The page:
She ended up mentioning the growing manuscript to her agent, who gradually persuaded her to share it.
“The structure allows me to reveal almost as much as I conceal,” says Maggie, explaining how she managed to execute a kind of hopscotch between what is and isn’t told. “There’s an awful lot that isn’t in the book. Yes, some of it is years or times when not much happened, but there’s also other stuff in there that I don’t want to talk about, obviously, and the structure of the book allows me to skip over those bits.”
One of those bits she does include – a mountain path encounter with a murderer – is a story she’d only ever previously told her husband, the writer William Sutcliffe.
“I’m not saying I’m not going to talk about it,” she explains cautiously, “but writing it wasn’t actually too bad, because it felt very private and I could just do it. But I did an event the other day and they wanted to ask about it a lot, and I did find verbalising it quite difficult.”
She has pickled the story in ink until her daughter is old enough to understand why, when she asked a couple of years ago whether she and Maggie could go hiking together, just the two of them, the answer was no. “I remember I said, ‘I don’t think so, we can all go together’, and her asking why. Obviously I wasn’t going to tell her then, because she was only six. I remember thinking, ‘At some point, I will have to tell you that story’ – and how on earth do you have that conversation with your child?”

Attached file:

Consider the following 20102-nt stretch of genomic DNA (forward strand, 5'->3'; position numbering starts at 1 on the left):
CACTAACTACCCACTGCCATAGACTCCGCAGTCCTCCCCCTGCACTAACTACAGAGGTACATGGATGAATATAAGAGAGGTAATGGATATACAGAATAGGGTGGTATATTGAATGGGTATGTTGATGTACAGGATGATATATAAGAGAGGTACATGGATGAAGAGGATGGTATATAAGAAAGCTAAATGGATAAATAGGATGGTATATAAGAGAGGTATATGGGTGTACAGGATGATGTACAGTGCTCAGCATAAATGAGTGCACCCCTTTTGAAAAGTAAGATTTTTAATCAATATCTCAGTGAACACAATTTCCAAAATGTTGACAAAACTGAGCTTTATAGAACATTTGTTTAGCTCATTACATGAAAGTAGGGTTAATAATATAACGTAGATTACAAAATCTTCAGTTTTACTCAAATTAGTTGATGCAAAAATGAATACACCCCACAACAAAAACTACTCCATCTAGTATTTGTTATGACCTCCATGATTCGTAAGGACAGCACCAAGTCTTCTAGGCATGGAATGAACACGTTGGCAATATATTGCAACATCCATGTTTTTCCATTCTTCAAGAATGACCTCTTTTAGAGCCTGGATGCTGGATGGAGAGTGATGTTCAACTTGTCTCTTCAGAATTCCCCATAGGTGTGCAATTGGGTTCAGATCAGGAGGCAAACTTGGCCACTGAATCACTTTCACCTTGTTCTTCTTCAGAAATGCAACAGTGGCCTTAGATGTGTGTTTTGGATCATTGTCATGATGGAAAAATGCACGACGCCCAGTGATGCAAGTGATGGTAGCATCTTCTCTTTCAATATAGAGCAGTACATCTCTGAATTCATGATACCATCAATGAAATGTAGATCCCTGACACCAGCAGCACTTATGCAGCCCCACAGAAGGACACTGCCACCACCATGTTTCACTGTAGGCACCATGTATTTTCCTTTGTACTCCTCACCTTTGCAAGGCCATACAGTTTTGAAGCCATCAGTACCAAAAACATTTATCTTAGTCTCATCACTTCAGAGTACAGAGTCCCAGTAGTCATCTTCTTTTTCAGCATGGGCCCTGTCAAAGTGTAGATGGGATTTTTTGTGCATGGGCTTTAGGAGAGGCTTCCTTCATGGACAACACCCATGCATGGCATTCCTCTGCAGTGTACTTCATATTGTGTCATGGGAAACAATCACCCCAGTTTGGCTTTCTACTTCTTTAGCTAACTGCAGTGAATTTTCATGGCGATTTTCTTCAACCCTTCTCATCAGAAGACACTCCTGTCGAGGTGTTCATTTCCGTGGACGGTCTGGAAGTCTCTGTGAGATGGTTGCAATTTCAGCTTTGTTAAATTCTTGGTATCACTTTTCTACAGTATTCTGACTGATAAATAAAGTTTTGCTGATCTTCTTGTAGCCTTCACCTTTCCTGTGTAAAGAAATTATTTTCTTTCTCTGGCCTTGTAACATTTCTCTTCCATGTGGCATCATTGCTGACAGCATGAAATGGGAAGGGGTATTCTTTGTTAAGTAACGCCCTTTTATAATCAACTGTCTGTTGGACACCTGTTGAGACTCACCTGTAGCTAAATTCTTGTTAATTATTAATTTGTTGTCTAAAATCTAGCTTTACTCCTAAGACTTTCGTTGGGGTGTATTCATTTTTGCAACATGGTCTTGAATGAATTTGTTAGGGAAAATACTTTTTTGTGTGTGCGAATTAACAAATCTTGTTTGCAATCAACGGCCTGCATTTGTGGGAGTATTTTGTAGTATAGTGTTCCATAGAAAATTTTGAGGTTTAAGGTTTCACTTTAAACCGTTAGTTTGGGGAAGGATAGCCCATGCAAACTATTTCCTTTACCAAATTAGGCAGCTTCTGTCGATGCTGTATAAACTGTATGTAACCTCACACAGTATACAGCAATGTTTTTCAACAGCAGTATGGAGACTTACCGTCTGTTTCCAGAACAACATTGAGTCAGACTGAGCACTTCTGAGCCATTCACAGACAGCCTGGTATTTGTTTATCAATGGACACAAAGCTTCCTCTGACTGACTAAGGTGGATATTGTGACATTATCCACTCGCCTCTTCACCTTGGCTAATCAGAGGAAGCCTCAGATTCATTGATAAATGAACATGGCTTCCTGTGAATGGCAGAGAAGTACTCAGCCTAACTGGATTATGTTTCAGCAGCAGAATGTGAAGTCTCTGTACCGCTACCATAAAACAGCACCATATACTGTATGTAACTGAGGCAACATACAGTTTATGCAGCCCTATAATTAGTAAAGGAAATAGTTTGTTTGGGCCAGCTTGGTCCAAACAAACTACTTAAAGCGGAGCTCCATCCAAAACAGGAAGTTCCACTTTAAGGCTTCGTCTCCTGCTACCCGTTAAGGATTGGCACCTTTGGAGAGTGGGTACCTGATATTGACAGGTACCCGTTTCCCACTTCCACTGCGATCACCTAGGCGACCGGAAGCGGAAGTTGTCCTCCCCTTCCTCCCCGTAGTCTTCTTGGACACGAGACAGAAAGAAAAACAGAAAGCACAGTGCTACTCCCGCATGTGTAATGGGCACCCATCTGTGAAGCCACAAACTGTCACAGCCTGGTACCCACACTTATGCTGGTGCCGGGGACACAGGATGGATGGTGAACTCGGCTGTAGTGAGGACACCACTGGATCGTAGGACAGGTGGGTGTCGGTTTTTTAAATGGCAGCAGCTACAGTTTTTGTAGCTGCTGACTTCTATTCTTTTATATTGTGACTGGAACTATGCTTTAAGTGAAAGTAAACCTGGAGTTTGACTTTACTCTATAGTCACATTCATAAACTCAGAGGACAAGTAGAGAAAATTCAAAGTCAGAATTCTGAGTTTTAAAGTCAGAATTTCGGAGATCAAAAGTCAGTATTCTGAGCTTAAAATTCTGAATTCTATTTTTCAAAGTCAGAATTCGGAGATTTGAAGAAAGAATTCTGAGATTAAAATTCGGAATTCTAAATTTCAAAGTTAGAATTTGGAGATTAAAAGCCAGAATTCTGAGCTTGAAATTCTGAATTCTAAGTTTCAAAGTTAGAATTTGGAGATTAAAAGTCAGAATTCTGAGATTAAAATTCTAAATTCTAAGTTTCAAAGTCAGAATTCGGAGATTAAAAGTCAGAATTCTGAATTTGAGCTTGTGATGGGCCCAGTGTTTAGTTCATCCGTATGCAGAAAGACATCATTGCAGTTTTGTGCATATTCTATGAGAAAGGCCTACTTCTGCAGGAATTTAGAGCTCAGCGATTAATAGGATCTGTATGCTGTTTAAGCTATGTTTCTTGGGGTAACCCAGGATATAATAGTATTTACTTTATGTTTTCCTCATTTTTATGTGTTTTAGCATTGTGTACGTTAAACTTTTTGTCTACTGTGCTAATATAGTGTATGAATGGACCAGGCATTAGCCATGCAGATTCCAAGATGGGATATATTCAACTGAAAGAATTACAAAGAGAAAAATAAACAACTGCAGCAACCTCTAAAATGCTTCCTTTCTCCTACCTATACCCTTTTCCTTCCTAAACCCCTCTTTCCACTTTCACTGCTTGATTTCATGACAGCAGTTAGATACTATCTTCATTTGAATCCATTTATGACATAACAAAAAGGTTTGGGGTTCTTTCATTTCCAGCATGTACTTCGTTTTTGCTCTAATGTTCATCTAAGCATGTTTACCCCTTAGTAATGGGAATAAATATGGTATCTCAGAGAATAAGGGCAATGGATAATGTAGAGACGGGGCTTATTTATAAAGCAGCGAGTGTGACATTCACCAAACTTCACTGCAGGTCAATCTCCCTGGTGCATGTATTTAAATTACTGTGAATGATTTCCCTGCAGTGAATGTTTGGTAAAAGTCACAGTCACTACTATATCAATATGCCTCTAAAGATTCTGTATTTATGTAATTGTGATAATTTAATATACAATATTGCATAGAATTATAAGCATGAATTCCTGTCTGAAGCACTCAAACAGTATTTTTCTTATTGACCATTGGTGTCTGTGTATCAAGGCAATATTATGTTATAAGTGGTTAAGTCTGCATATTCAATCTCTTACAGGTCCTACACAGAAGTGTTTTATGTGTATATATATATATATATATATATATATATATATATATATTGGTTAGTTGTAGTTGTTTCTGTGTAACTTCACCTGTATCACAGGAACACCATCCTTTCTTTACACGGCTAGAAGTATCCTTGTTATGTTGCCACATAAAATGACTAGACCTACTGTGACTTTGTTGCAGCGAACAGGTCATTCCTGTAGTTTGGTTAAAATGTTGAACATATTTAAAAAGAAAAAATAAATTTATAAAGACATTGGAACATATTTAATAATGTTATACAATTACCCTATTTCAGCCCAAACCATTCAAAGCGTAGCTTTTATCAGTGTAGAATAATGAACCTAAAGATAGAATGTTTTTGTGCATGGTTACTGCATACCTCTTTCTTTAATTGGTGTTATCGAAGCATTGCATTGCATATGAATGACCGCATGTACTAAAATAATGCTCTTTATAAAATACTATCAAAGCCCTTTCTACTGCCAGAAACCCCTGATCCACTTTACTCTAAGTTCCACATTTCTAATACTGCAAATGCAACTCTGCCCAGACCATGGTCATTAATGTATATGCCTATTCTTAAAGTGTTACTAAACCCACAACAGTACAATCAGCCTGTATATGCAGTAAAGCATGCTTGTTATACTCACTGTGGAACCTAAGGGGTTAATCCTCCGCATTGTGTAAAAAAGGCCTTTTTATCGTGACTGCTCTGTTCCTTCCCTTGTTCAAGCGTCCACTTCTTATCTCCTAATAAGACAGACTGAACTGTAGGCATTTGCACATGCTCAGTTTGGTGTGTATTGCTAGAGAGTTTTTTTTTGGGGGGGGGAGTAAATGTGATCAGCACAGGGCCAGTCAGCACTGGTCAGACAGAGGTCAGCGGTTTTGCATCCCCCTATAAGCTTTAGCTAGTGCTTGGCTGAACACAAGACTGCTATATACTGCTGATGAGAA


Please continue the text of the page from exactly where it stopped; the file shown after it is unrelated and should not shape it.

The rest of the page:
Writing I Am, I Am, I Am involved not just scouring the nebulous and less-visited sections of her memory, but also required unearthing childhood medical records from when she contracted viral encephalitis. The former deputy literary editor of the Independent On Sunday says writing it was a very different ordeal compared to her usual work. “A novel feels like creation, and this felt like excavation,” she says, adding wryly. “I don’t know how cathartic it was.”
She had always been wary of the idea of memoir “just because it felt like such a tax on your friends and family, and I wouldn’t ever want to expose people”. So, she was discreet; family members’ names are absent, their roles pared back, their privacy guarded. Maggie doesn’t subscribe to the view that, as an author, the people in your life are fair game for spinning into fiction. “I don’t think everything around you as a writer belongs to you – your own life does, but your own life is linked with other people’s so you have to be very careful at those junctures.”
“I mean, I wouldn’t want to be written about in a memoir particularly,” she adds with a light laugh.
Further non-fiction is not on Maggie’s to-do list (but “never say never”), however, another novel is. “I usually have something in the back of my mind simmering away, and I have started something, another novel,” she teases. “It feels a huge relief to go back to being able to make things up.”
I Am, I Am, I Am: Seventeen Brushes With Death by Maggie O’Farrell is published in hardback by Tinder Press, priced £18.99 (ebook £9.49). Available now.